Co-parenting is much more difficult when the parents are unable to get along with one another. These high conflict relationships are detrimental to the children, however.
Below are some tips to make co-parenting easier for all concerned.
— Parenting plans should be tailored to the children’s ages and then modified accordingly as they mature. Younger kids need plenty of structure and routines, while tweens and teens might do best with a good deal of flexibility.
— Use third party mediators when you need to have in-person dialogues with the other parent. Mediators can be clergy, social workers or professional counselors.
— Reiterate to the kids that both parents love them very much. Never speak ill of the other parent in earshot of the kids, and encourage them to visit and interact with their other parent.
— Limit your communications with your ex to only vital information necessary to parent the children. Use email or a notebook that is exchanged between the adults. Text messages are okay for emergencies, but can be misinterpreted as too blunt or even hostile.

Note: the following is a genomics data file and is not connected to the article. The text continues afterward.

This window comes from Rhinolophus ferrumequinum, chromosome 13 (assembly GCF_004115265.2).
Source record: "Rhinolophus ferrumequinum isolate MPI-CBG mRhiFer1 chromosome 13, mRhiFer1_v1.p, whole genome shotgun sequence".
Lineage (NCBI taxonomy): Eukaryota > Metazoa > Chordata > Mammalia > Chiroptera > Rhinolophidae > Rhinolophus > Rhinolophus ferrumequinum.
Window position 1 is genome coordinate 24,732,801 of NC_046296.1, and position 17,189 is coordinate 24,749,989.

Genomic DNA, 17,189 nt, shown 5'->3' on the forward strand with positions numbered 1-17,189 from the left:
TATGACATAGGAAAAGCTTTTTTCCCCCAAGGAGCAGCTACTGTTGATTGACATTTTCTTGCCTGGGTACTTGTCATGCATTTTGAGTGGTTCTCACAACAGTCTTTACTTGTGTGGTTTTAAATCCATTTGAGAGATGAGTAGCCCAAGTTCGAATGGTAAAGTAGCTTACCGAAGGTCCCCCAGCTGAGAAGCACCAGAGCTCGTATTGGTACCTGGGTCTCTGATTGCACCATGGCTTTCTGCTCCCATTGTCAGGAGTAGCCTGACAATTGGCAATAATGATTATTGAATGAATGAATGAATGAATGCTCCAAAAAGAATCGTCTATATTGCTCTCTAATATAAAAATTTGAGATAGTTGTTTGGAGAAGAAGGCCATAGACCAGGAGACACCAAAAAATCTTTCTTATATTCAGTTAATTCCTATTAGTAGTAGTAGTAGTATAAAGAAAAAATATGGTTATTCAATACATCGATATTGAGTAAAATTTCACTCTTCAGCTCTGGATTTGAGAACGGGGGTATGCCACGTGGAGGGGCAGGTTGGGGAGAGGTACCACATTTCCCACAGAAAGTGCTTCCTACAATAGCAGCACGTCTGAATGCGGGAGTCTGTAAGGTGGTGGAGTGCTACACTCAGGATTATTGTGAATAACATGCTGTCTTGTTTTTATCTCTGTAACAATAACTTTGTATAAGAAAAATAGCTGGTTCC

— Keep your tone civil, businesslike and cordial. Don’t allow interactions to deteriorate into screaming or spiteful insults.
Maintaining a relationship with your ex that is free of acrimony might not be easy, but doing so goes a long way toward assuring that your children will look back on their childhood years with fondness instead of feeling as if they emerged from a war zone.
If you experience serious difficulties that cannot be remedied with your ex, consider asking your family law attorney to file for a modification to your parenting plan.
Source: Huffington Post, “What’s The Best Alternative To Co-Parenting When Ex’s Don’t Get Along?,” Terry Gaspard, April 01, 2016